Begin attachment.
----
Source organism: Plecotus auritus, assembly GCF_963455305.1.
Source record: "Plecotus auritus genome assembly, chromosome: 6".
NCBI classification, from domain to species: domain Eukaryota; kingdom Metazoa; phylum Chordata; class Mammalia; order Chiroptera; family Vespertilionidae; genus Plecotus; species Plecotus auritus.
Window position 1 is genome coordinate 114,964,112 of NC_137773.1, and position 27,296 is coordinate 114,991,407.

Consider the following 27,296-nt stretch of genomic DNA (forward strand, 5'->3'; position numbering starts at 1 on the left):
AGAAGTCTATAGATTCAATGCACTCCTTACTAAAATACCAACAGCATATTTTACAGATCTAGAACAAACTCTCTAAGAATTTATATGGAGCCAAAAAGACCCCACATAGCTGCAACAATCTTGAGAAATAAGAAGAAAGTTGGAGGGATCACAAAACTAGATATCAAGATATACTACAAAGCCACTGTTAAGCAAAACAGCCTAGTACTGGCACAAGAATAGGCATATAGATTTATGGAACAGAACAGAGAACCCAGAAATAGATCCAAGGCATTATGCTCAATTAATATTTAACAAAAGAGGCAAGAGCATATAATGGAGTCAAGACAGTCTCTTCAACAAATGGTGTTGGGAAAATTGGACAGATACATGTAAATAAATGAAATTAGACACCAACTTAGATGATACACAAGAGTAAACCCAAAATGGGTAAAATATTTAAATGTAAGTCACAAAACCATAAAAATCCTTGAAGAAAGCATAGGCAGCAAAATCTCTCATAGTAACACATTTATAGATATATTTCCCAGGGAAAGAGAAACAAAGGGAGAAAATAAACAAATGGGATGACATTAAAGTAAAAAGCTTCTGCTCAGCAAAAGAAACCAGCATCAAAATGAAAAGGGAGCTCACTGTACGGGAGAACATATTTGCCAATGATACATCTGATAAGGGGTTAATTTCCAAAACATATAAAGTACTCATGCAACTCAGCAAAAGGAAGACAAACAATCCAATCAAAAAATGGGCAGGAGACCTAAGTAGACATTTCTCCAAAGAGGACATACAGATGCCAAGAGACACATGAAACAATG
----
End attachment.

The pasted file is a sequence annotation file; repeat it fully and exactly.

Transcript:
Source organism: Plecotus auritus, assembly GCF_963455305.1.
Source record: "Plecotus auritus genome assembly, chromosome: 6".
NCBI classification, from domain to species: domain Eukaryota; kingdom Metazoa; phylum Chordata; class Mammalia; order Chiroptera; family Vespertilionidae; genus Plecotus; species Plecotus auritus.
Window position 1 is genome coordinate 114,964,112 of NC_137773.1, and position 27,296 is coordinate 114,991,407.

Consider the following 27,296-nt stretch of genomic DNA (forward strand, 5'->3'; position numbering starts at 1 on the left):
AGAAGTCTATAGATTCAATGCACTCCTTACTAAAATACCAACAGCATATTTTACAGATCTAGAACAAACTCTCTAAGAATTTATATGGAGCCAAAAAGACCCCACATAGCTGCAACAATCTTGAGAAATAAGAAGAAAGTTGGAGGGATCACAAAACTAGATATCAAGATATACTACAAAGCCACTGTTAAGCAAAACAGCCTAGTACTGGCACAAGAATAGGCATATAGATTTATGGAACAGAACAGAGAACCCAGAAATAGATCCAAGGCATTATGCTCAATTAATATTTAACAAAAGAGGCAAGAGCATATAATGGAGTCAAGACAGTCTCTTCAACAAATGGTGTTGGGAAAATTGGACAGATACATGTAAATAAATGAAATTAGACACCAACTTAGATGATACACAAGAGTAAACCCAAAATGGGTAAAATATTTAAATGTAAGTCACAAAACCATAAAAATCCTTGAAGAAAGCATAGGCAGCAAAATCTCTCATAGTAACACATTTATAGATATATTTCCCAGGGAAAGAGAAACAAAGGGAGAAAATAAACAAATGGGATGACATTAAAGTAAAAAGCTTCTGCTCAGCAAAAGAAACCAGCATCAAAATGAAAAGGGAGCTCACTGTACGGGAGAACATATTTGCCAATGATACATCTGATAAGGGGTTAATTTCCAAAACATATAAAGTACTCATGCAACTCAGCAAAAGGAAGACAAACAATCCAATCAAAAAATGGGCAGGAGACCTAAGTAGACATTTCTCCAAAGAGGACATACAGATGCCAAGAGACACATGAAACAATG